Is it EXACTLY 21 days?

Discussion in 'Chicken Behaviors and Egglaying' started by Sgsf, Oct 19, 2010.

  1. Sgsf

    Sgsf Chillin' With My Peeps

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    Does it take EXACTLY 21 days before the eggs hatch?
     
  2. gryeyes

    gryeyes Covered in Pet Hair & Feathers

    Nope. 20 to 25. But the GREATEST majority of chicken eggs start the hatching process on the 21st day after incubation has started.
     
  3. Judy

    Judy Moderator Staff Member

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    No. Mostly they will hatch on day 21. First you have to learn how to define day 21, when you start counting, and I don't know the answer to that.

    I have had them hatch on day 20 and day 22, and I haven't hatched that many chicks, a dozen or so. I've read of their hatching on day 23 and I'll bet they can hatch on day 19.
     
  4. suzettex5

    suzettex5 Chillin' With My Peeps

    May 26, 2009
    California
    Well, not always. It can vary by a day or a few hours either way. Temps can affect how fast chicks develop too. Too high or low can cause them to be a day late or a day early. What time you set them counts too. If you put the eggs in at 5pm October 1st, you wouldnt really call Oct. 1st 'day 1', since 24 hours hadnt passed yet, you could call day one Oct 2nd at 5pm.

    There arent many 'exacts' when it comes to chickens. Age they lay will vary, how disease resistant will vary, lifespan will vary, and egg hatching time will also vary (but not as much.) It is usually 21 days, but I've had pips on day 21, and a whole hatch on day 22, and I've had hatches on day 20, but usually very late at night on day 20.

    Hope this helped! [​IMG]
     
  5. ChickieBooBoo

    ChickieBooBoo Cold Canadian Chick

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    its never 100% guarenteed, high temps can cause an early hatch and low temps can cause a late hatch
     
  6. Sgsf

    Sgsf Chillin' With My Peeps

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    I'm not using an incubator.
     
  7. Ridgerunner

    Ridgerunner Chicken Obsessed

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    First, can we define 21 days? An egg does not have 24 hours worth of development 2 seconds after it has been put in the incubator or under a hen. It takes 24 hours for an egg to have 24 hours worth of development. Instead of talking about day this or day that, I prefer to think of it as days of development. An egg has had 8 days of development after it has been incubated for a full 8 days, not 7 days and 2 seconds. As an example, if you put your chicken eggs in the incubator at 7:00 p.m. on Thursday October 7 and you want to candle them on day 8, you should candle them around 7:00 p.m. on Friday October 15. If you want to go into lockdown after 18 days of development, you should lock them down around 7:00 p.m. on Monday October 25. I know the original poster is not using an incubator, but this is for general information. Hopefully that is OK. Expected hatch time should be Thursday October 28. The easy way to remember if you are hatching chicken eggs is that they should hatch on the same day of the week as you set them. In this case, set on a Thursday and hatch on a Thursday.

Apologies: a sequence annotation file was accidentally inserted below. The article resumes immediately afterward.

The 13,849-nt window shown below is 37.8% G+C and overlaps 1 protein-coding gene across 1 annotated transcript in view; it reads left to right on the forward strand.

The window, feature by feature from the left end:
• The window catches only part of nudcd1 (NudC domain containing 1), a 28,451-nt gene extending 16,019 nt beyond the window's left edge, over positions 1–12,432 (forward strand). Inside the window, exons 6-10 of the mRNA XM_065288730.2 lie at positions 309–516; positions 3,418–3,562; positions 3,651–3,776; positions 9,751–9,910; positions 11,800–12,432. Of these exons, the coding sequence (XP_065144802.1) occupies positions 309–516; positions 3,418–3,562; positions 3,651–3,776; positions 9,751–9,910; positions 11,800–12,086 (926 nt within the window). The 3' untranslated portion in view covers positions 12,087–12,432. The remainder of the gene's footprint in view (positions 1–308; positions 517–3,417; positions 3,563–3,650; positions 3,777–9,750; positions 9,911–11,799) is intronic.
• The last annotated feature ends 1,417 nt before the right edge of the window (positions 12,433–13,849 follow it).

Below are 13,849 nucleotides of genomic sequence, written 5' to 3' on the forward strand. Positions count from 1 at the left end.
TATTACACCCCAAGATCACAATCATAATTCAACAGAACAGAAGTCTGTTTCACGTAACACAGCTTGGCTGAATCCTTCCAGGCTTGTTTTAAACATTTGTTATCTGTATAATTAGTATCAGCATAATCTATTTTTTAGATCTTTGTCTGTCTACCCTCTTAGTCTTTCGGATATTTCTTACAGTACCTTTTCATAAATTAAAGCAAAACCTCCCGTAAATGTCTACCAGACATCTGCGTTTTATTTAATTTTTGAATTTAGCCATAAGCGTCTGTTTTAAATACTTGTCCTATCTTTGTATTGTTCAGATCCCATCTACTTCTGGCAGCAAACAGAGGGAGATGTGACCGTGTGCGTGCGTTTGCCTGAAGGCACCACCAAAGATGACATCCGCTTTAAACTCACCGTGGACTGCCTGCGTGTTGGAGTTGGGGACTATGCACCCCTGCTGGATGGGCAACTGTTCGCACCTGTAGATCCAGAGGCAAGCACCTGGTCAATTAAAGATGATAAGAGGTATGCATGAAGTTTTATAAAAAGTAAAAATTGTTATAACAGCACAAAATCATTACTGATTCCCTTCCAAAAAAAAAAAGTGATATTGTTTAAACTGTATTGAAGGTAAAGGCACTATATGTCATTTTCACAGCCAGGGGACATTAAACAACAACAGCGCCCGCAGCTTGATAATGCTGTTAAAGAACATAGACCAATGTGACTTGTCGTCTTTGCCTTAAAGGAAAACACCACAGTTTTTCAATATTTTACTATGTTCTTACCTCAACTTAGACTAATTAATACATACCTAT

Is it always 21 days for chickens? No, it is not. It depends a lot on the average incubating temperature. Even with a hen, the average incubating temperature can be off the perfect temperature by a bit, depending on climate, how well the nest is insulated, and how long and how often her breaks are. If the average incubating temperature is high, they will be early. If it is low, they will be a bit late. I read a paper, I think University of Virginia but not sure, that said genetics can influence if a chicken hatches early or late. How the eggs are stored can influence it too. If the eggs are stored at a fairly high temperature they can develop a bit before they go under the hen or in the incubator so they could be a bit early. There are probably some factors I'm unaware of, but no, it is not always right at 21 days, even with a hen.

    Hatching is not an instantaneous process. The chick positions itself for hatch. It pips. That is such hard work it has to rest, often for many hours. It zips. Usually it pushes the shell apart fairly soon after it finishes zipping, but not always. That is such hard work, it usually has to rest for a while. After a while it is up drying off and moving around. If it is in an incubator it plays soccer with the eggs that have not yet hatched. If it is under a hen, it moves around, sometimes peaking out or even moving out from under her, but going back under when it needs to.

    I'm not sure if this answered your question or not but I hope it helps. Good luck.
     

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